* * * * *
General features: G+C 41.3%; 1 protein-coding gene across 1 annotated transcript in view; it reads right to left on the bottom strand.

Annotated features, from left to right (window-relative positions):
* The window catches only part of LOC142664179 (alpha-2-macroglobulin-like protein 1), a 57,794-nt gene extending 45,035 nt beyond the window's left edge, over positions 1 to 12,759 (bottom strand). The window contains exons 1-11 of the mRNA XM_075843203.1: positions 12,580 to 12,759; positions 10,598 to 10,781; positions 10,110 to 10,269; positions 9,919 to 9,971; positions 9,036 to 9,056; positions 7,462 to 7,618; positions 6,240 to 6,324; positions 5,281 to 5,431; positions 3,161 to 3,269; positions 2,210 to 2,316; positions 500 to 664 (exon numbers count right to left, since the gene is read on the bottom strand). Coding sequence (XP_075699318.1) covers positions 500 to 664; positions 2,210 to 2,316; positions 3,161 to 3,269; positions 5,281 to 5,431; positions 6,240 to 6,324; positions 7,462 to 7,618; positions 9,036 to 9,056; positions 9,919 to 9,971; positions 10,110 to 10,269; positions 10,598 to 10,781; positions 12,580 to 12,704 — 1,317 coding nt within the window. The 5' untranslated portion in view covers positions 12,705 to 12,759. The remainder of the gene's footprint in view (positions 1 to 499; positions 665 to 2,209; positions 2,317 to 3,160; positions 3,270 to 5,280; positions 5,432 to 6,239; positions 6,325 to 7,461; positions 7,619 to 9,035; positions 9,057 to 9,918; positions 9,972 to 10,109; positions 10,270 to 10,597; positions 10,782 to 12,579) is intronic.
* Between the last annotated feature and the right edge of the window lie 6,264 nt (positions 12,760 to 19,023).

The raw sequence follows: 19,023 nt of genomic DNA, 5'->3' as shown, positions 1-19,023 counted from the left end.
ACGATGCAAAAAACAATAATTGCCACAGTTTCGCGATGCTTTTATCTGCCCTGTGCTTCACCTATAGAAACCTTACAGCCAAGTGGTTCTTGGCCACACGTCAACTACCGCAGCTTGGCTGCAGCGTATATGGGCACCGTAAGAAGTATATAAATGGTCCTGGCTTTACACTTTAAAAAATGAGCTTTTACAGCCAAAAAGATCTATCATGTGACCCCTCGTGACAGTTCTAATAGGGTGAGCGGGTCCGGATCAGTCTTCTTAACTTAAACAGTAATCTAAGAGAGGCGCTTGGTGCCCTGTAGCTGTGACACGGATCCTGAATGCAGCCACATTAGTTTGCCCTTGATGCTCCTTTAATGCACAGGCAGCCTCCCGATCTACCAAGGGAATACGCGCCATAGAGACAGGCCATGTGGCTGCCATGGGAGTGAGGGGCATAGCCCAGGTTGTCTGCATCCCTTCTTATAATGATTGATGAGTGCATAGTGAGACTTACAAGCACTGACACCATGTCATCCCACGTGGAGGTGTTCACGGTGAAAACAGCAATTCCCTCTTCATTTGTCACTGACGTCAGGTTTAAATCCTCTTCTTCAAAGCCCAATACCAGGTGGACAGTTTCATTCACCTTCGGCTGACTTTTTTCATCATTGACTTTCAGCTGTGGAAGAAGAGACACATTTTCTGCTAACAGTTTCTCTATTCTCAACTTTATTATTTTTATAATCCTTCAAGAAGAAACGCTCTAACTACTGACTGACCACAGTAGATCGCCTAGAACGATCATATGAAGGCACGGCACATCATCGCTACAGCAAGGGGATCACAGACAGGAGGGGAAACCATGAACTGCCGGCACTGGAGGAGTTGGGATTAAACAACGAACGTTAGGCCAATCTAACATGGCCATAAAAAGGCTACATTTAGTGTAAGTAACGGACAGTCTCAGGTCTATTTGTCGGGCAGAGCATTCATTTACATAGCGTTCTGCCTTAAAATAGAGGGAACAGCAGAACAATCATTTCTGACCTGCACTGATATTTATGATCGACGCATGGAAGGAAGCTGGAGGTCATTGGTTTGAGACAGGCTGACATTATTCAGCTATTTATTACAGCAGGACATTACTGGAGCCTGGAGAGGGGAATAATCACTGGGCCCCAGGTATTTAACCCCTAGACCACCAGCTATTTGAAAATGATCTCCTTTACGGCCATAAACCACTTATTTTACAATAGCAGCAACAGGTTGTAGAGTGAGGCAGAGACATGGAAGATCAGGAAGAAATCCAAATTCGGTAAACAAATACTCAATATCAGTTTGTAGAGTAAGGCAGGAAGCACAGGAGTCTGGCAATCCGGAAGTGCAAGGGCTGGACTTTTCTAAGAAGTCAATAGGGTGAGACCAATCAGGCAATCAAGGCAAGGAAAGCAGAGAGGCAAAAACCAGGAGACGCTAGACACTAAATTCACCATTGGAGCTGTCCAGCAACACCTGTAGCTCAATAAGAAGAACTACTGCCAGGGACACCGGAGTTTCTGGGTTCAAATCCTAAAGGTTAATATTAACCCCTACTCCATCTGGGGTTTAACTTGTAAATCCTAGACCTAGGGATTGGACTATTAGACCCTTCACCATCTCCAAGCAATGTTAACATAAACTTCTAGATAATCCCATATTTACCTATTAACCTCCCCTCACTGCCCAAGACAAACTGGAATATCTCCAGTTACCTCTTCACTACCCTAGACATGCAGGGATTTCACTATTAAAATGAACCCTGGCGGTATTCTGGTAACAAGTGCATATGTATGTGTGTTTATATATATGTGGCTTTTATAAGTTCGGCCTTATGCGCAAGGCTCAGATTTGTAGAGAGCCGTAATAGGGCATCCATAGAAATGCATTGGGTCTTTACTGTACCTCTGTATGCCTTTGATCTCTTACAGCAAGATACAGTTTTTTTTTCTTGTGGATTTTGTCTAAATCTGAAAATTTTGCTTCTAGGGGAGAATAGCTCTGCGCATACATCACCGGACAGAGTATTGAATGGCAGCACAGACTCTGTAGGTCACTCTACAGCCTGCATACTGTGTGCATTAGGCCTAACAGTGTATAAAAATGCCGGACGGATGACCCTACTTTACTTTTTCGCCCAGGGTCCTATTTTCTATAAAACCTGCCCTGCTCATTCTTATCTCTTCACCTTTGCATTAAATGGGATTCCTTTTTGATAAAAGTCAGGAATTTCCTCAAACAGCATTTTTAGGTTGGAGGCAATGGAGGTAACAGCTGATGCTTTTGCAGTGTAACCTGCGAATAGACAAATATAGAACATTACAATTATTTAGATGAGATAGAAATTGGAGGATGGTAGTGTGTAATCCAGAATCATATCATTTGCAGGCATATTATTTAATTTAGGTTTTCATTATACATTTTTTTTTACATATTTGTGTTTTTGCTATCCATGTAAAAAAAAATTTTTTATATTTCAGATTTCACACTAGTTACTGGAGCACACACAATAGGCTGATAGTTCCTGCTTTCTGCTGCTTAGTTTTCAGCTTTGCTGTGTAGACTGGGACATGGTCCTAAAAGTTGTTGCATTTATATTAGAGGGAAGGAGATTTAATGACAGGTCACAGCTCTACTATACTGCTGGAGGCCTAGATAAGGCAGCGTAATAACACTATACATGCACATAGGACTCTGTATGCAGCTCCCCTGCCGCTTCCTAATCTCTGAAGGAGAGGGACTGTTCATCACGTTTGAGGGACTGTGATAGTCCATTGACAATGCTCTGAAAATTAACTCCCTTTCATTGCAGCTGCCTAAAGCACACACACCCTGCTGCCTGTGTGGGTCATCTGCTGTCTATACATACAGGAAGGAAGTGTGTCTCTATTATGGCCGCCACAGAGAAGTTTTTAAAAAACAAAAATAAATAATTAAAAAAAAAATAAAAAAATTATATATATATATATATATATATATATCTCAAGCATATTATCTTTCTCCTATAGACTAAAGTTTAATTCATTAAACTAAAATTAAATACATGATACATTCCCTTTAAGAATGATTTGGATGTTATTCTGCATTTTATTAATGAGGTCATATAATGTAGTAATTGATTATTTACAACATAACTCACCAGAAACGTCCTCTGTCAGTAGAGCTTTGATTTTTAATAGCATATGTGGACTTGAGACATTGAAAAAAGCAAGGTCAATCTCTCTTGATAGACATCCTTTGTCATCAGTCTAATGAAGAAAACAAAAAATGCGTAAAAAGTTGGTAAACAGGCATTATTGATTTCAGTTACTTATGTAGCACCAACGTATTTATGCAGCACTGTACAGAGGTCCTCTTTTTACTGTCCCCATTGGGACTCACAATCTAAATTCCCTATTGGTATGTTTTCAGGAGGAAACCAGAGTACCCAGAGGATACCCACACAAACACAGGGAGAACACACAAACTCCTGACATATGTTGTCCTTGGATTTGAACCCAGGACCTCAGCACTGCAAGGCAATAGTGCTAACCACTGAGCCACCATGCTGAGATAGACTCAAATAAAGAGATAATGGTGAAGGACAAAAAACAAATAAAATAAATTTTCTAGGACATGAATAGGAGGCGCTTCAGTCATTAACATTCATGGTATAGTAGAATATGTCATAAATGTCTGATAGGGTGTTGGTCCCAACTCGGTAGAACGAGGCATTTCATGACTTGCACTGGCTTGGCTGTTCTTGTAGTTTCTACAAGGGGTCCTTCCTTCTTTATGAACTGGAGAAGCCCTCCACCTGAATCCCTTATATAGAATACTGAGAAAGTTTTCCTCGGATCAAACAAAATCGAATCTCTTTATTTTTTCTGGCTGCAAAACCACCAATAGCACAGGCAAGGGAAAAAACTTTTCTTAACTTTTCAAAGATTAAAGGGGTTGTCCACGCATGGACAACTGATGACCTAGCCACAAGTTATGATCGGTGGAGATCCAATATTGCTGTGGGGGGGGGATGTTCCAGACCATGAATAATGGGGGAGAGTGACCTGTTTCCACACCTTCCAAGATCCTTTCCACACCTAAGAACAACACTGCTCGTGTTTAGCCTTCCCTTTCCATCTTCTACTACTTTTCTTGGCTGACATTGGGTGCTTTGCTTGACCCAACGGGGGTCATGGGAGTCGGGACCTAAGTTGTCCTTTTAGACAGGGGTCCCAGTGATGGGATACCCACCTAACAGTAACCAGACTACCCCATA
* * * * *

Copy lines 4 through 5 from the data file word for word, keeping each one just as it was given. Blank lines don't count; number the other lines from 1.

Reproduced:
* Between the last annotated feature and the right edge of the window lie 6,264 nt (positions 12,760 to 19,023).

The raw sequence follows: 19,023 nt of genomic DNA, 5'->3' as shown, positions 1-19,023 counted from the left end.